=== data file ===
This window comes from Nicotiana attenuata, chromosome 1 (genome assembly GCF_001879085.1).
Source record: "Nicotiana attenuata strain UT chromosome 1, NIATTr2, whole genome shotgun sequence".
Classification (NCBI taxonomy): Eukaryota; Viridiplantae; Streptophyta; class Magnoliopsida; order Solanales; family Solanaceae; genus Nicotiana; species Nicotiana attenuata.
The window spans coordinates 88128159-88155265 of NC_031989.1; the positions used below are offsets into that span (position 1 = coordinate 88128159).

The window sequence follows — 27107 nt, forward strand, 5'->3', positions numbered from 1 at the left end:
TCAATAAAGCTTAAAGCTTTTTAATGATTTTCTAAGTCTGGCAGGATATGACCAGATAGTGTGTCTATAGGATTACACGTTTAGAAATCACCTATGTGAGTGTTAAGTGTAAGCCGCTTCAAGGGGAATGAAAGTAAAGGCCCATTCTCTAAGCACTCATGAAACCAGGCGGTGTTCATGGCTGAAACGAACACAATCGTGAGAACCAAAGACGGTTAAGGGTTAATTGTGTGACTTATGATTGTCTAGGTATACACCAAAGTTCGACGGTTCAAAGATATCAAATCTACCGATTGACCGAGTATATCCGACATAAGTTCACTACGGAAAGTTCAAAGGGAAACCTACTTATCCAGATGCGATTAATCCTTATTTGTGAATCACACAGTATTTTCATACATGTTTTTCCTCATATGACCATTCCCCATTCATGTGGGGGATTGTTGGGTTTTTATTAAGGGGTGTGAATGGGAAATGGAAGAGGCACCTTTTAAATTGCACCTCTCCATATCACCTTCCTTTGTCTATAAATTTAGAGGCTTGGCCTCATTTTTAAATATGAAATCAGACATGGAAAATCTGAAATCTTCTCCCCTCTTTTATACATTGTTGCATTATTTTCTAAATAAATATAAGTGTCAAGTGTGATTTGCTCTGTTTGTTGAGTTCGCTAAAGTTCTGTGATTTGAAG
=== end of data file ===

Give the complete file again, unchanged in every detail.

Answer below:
This window comes from Nicotiana attenuata, chromosome 1 (genome assembly GCF_001879085.1).
Source record: "Nicotiana attenuata strain UT chromosome 1, NIATTr2, whole genome shotgun sequence".
Classification (NCBI taxonomy): Eukaryota; Viridiplantae; Streptophyta; class Magnoliopsida; order Solanales; family Solanaceae; genus Nicotiana; species Nicotiana attenuata.
The window spans coordinates 88128159-88155265 of NC_031989.1; the positions used below are offsets into that span (position 1 = coordinate 88128159).

The window sequence follows — 27107 nt, forward strand, 5'->3', positions numbered from 1 at the left end:
TCAATAAAGCTTAAAGCTTTTTAATGATTTTCTAAGTCTGGCAGGATATGACCAGATAGTGTGTCTATAGGATTACACGTTTAGAAATCACCTATGTGAGTGTTAAGTGTAAGCCGCTTCAAGGGGAATGAAAGTAAAGGCCCATTCTCTAAGCACTCATGAAACCAGGCGGTGTTCATGGCTGAAACGAACACAATCGTGAGAACCAAAGACGGTTAAGGGTTAATTGTGTGACTTATGATTGTCTAGGTATACACCAAAGTTCGACGGTTCAAAGATATCAAATCTACCGATTGACCGAGTATATCCGACATAAGTTCACTACGGAAAGTTCAAAGGGAAACCTACTTATCCAGATGCGATTAATCCTTATTTGTGAATCACACAGTATTTTCATACATGTTTTTCCTCATATGACCATTCCCCATTCATGTGGGGGATTGTTGGGTTTTTATTAAGGGGTGTGAATGGGAAATGGAAGAGGCACCTTTTAAATTGCACCTCTCCATATCACCTTCCTTTGTCTATAAATTTAGAGGCTTGGCCTCATTTTTAAATATGAAATCAGACATGGAAAATCTGAAATCTTCTCCCCTCTTTTATACATTGTTGCATTATTTTCTAAATAAATATAAGTGTCAAGTGTGATTTGCTCTGTTTGTTGAGTTCGCTAAAGTTCTGTGATTTGAAG